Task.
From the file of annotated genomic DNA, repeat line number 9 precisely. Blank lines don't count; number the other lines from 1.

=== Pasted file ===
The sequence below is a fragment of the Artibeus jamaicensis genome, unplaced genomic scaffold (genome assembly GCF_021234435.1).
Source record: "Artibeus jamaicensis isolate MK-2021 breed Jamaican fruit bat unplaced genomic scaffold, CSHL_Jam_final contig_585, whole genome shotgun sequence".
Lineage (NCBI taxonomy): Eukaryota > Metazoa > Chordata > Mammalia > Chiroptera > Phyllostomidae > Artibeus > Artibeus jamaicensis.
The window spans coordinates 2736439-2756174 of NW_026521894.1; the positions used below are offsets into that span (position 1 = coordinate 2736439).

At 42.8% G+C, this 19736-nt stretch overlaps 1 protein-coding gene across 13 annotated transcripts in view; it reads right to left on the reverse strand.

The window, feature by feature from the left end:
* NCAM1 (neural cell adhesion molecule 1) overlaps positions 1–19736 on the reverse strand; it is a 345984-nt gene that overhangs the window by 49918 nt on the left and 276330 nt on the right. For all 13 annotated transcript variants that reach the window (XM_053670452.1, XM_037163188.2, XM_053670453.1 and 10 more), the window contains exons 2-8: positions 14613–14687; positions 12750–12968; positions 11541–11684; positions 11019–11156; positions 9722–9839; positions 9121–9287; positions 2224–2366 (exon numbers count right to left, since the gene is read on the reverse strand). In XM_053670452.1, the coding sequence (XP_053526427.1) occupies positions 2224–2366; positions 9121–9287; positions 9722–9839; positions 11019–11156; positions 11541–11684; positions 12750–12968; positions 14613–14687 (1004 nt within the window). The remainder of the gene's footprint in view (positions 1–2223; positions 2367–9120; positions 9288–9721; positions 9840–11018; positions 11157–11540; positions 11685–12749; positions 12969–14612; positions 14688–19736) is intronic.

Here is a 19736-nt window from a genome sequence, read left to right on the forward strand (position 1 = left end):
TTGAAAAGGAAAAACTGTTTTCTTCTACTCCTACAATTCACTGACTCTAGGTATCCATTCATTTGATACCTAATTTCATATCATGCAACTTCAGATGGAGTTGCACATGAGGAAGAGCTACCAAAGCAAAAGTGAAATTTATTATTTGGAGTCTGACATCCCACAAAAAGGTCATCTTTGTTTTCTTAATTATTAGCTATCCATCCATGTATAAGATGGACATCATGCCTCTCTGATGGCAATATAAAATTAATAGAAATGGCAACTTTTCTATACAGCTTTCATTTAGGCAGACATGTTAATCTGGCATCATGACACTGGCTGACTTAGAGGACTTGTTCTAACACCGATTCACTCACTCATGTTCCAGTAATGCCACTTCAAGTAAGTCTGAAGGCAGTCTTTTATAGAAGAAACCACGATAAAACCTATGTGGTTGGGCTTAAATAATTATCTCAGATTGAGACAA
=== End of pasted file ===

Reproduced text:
TTGAAAAGGAAAAACTGTTTTCTTCTACTCCTACAATTCACTGACTCTAGGTATCCATTCATTTGATACCTAATTTCATATCATGCAACTTCAGATGGAGTTGCACATGAGGAAGAGCTACCAAAGCAAAAGTGAAATTTATTATTTGGAGTCTGACATCCCACAAAAAGGTCATCTTTGTTTTCTTAATTATTAGCTATCCATCCATGTATAAGATGGACATCATGCCTCTCTGATGGCAATATAAAATTAATAGAAATGGCAACTTTTCTATACAGCTTTCATTTAGGCAGACATGTTAATCTGGCATCATGACACTGGCTGACTTAGAGGACTTGTTCTAACACCGATTCACTCACTCATGTTCCAGTAATGCCACTTCAAGTAAGTCTGAAGGCAGTCTTTTATAGAAGAAACCACGATAAAACCTATGTGGTTGGGCTTAAATAATTATCTCAGATTGAGACAA